Onder, Werner Receive Distinguished Teaching Awards
June 4, 2013—
Success is all in the planning--just ask Michigan Technological University's 2013 Distinguished Teaching Award recipients.
For assistant professor of genetics and developmental biology Thomas Werner, who won the award in the assistant professor/professor of practice/lecturer category, each semester starts an entire year in advance. "People think I’m crazy to start planning my courses so early, but I like to check all of the material to ensure that it’s accurate," he said. "I spend about twelve hours preparing for each fifty-minute lecture."
Nilufer Onder, associate professor of computer science, won the award in the professor/associate professor category. She also tries to plan her courses far in advance.
"I always look at the semester as a whole so I can avoid surprises and navigate the busy points more easily. It’s a matter of looking for patterns and trying to evenly distribute the workload for students," she said.
Onder came to Michigan Tech in 1999, after receiving her PhD from the University of Pittsburgh in the same year. The former Middle East Technical University systems programmer teaches Formal Models of Computation and Artificial Intelligence courses, and advises the Women in Computer Science and Upsilon Pi Epsilon computing sciences honor society.
Students in her Formal Models class wrote, "Dr. Onder really cares about her students. She frequently asks for student input during class to make sure we truly understand what she is trying to teach us"; "She promotes online and offline learning and gives every student great opportunities to succeed. You can tell she truly puts her heart into the course and wants everyone to succeed"; "She is far and away the best teacher I've had in my five years at Tech. She consistently goes above and beyond."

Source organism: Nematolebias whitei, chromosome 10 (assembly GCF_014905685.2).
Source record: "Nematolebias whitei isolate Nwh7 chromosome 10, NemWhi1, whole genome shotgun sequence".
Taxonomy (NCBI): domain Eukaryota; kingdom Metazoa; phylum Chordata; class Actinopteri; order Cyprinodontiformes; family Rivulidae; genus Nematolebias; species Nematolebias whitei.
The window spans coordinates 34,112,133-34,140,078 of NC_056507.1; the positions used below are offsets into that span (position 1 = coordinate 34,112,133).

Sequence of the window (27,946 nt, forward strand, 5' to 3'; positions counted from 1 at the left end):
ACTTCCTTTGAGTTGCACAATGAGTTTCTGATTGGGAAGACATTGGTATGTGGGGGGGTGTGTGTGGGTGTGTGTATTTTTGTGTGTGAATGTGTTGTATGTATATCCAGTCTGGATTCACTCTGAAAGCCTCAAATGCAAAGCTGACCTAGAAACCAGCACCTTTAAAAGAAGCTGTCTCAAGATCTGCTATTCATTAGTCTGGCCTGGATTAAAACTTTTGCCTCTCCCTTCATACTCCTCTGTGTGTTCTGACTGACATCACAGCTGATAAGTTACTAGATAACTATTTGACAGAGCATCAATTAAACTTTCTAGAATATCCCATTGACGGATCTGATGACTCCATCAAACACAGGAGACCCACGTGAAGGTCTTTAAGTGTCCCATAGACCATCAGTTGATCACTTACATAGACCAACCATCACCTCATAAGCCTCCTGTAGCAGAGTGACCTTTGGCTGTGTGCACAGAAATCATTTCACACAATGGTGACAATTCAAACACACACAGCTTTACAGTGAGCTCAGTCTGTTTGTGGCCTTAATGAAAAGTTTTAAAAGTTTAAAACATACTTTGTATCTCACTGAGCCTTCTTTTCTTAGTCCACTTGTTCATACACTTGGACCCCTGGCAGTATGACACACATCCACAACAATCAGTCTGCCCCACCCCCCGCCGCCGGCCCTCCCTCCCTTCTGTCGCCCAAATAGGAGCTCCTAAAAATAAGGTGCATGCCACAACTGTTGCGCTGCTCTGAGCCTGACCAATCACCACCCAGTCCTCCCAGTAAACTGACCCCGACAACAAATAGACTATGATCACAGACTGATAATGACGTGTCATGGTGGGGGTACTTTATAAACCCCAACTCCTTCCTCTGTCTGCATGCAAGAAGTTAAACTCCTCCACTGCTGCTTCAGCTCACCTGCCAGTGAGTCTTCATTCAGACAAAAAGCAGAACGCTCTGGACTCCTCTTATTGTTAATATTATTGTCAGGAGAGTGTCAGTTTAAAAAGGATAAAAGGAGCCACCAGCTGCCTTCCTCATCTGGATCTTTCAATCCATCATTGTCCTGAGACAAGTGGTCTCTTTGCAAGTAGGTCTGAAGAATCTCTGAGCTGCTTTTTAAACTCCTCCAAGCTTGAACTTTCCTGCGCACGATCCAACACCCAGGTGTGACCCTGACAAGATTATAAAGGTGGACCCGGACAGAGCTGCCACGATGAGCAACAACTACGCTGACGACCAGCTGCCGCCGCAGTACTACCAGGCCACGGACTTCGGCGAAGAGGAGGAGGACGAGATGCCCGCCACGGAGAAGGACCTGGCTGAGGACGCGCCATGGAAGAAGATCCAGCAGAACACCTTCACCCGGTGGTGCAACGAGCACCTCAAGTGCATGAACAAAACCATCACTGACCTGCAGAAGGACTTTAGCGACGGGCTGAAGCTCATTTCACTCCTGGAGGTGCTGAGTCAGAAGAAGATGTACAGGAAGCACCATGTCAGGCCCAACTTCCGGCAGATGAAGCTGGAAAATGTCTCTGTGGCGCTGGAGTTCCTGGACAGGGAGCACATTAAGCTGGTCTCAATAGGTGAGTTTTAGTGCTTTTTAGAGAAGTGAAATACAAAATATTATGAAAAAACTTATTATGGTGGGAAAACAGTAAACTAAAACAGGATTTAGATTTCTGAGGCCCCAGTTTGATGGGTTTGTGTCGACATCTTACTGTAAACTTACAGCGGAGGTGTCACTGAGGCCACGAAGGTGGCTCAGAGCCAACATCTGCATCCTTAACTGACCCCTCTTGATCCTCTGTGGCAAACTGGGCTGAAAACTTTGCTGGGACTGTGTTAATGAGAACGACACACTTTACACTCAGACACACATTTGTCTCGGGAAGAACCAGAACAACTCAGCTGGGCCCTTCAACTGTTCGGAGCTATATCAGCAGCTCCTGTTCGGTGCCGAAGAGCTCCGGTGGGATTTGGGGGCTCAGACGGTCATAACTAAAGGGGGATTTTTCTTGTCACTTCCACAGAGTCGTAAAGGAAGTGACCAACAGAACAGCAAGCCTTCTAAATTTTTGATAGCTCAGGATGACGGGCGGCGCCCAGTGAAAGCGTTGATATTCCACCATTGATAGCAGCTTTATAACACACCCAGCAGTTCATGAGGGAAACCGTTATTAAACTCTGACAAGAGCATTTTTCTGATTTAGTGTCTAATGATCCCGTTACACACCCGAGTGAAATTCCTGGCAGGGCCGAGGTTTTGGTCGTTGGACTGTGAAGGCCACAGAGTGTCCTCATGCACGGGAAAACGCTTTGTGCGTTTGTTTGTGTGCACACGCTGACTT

What earns her such acclaim? "I always try to be accessible," she said. "Sometimes that means acting like I have all the time in the world even when I’m rushing." She also makes a great effort to challenge students without overwhelming them. "People need to get stuck in order to learn, so I try to avoid spoon-feeding students the answers. That being said, I always make it clear that I’m there to help them through any problems."
Onder’s favorite part about teaching is working with so many dynamic and motivated students. "Our motto here at Michigan Tech is create the future, and I get to teach the people who are going to do that," she said. "Everything relies on computers, and it’s my job to enable my students to produce the most reliable, secure, and quality software that they can."
"My students are a motivated and diverse group of people," Onder added. "They all want to contribute to society in one way or another. It’s my job as a teacher to help them do that."
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Werner came to Michigan Tech in 2010, after serving as a postdoc in molecular biology University of Wisconsin Madison and completing his PhD at the Umeå Center for Molecular Pathogenesis. He teaches Genetics, Immunology, and Genetic Techniques.
His favorite thing about teaching is the energy that comes from working with the students. "I’ve found that in research you can give 100% and only get 10% out. With teaching, if you give your students 100%, they’ll return the favor," he said.